For example, child support may be used for school supplies, clothing, medical care, or extracurricular activities. It might be used for rent or a mortgage, toys and books, or summer camp. While some of the things purchased using child support may seem like “extras,” they may also make the difference between a child who can follow their passion for music or spend time in afterschool enrichment and a child who spends time wandering the neighborhood after school getting into trouble. If you’ve already committed a portion of your life to raising this child, courts consider it your continued responsibility to remain, at minimum, financially involved because it is in the best interests of the child.

Ultimately, child support ends at age 18 barring extenuating circumstances such as a disability, so whatever the court’s decision is, it isn’t forever. So your choice is to wait it out and pay, to face the legal consequences of unpaid child support such as wage garnishment or jail time, or to continue challenging the ruling in the courts, up to the highest level permitted.

Negotiating Paternity And Child Support

If you’ve recently discovered you aren’t the biological father of a child you’ve been raising, you may have questions about your legal responsibilities. Unfortunately, there are not straightforward answers – but there is help. Contact Rowdy G. Williams Law Firm today.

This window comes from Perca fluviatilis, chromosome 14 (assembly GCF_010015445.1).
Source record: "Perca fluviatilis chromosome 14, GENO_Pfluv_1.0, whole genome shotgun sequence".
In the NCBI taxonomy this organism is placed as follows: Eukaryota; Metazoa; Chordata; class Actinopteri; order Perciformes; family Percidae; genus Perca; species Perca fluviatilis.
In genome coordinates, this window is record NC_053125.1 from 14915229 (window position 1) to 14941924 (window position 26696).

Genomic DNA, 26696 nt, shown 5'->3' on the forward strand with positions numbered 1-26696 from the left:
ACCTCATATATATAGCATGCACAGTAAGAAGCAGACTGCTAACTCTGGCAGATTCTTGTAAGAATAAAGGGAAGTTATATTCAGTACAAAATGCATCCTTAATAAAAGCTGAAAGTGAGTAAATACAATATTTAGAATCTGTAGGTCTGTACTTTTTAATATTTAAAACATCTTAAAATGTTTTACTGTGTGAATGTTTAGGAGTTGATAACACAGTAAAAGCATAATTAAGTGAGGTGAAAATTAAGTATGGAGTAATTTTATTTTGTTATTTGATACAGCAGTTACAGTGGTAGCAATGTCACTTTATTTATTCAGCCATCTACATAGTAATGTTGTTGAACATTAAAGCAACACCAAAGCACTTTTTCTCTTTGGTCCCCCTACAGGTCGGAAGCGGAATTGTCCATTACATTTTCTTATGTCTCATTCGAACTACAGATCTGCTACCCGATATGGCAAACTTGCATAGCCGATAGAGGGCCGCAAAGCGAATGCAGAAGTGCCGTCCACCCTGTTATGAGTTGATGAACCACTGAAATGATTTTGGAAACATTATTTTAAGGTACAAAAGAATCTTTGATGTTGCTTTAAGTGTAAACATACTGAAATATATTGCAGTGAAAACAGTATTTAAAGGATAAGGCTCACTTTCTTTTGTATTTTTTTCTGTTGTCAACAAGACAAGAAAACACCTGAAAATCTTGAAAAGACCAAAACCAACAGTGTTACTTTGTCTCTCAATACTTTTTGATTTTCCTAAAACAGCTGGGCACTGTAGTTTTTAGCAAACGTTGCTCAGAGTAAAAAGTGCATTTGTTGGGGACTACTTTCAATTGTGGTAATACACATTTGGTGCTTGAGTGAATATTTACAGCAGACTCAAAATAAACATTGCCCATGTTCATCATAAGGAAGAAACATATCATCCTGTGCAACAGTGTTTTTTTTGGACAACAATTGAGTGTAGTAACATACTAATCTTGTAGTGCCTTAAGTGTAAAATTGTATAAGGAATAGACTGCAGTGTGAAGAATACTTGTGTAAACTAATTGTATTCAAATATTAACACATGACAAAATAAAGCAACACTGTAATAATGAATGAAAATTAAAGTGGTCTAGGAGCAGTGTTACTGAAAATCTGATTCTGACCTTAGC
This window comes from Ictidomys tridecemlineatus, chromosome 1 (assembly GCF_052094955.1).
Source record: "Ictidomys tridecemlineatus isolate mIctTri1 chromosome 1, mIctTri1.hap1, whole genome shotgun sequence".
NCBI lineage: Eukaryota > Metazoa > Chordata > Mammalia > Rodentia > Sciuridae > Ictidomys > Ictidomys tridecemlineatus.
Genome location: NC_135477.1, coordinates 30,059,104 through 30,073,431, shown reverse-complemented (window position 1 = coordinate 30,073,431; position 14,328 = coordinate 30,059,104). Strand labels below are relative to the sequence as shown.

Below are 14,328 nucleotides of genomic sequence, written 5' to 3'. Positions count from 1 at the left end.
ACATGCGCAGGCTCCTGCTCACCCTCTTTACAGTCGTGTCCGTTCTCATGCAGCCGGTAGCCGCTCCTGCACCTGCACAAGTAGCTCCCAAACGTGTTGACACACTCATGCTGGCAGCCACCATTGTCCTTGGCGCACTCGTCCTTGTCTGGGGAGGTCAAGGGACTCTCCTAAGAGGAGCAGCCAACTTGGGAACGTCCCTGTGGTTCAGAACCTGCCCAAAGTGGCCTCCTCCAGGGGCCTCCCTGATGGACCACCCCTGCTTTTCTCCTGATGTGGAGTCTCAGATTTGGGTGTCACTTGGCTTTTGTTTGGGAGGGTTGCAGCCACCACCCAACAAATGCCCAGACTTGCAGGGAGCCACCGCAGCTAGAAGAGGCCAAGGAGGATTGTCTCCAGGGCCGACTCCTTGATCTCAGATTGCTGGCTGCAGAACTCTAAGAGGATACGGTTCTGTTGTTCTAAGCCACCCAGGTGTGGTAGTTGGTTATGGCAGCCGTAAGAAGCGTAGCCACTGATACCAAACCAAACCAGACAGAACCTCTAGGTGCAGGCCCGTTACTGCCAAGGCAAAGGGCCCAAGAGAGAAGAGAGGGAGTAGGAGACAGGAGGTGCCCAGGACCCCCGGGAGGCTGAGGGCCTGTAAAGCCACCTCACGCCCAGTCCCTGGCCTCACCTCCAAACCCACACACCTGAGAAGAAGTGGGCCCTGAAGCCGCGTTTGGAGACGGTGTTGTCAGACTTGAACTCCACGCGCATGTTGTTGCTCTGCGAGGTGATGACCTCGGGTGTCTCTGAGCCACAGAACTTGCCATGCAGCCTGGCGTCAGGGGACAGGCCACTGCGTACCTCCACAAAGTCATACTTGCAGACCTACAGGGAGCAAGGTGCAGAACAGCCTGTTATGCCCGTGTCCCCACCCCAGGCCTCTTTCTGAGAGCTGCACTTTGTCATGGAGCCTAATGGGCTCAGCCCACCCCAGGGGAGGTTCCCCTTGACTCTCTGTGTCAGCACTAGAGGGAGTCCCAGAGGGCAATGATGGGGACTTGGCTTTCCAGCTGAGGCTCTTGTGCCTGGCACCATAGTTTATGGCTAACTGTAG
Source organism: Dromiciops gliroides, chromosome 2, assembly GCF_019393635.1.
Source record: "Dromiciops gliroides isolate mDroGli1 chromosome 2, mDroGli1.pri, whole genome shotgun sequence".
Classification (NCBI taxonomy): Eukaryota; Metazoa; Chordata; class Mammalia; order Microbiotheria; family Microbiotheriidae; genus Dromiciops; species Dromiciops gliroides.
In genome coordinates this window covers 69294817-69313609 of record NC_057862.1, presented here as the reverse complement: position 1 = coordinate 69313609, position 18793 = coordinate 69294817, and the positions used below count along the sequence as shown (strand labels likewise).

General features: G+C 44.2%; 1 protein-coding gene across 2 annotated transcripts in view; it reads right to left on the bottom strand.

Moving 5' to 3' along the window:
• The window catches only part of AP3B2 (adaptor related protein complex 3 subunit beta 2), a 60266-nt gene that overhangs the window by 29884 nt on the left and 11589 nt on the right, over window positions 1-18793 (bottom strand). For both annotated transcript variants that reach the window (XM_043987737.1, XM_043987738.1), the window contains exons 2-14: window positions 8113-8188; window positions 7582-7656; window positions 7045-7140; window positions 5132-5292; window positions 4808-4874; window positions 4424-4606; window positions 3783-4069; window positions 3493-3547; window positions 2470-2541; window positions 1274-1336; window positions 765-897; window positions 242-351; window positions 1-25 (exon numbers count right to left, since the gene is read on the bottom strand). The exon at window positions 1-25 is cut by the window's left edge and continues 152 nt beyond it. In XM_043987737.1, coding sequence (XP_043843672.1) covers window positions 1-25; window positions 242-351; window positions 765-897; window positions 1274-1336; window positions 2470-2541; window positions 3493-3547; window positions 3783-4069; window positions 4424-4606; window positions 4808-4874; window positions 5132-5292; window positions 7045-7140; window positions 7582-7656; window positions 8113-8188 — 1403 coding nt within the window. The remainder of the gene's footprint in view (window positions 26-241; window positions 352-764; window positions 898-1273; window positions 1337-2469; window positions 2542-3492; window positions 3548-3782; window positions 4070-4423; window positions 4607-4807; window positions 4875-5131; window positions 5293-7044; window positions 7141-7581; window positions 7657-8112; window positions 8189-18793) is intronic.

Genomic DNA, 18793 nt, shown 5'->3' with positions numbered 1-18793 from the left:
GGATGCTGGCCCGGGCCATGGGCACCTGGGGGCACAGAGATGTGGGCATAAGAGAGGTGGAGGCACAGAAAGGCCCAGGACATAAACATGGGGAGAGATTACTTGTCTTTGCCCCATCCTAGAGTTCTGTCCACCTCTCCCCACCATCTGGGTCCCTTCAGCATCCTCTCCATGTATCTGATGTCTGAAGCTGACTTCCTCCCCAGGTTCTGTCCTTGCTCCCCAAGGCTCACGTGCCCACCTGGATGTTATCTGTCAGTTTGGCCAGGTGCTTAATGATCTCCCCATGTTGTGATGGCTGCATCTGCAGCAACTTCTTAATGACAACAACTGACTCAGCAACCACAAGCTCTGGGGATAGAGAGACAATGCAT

At Rowdy G. Williams Law Firm, we understand the emotional and legal difficulties of family law and can help you navigate the system. From DNA testing and seeking evidence of intentional paternity fraud to determining the material need for support and seeking out the true biological father, we won’t rest in your defense. Children deserve the support of their parents – but that doesn’t mean you should be made to parent by default.

Fatherhood is bond and biology and you shouldn’t face financial consequences for offering up emotional resources to a child thrust into your life. DNA isn’t everything, but when it comes to child support decisions, it should matter.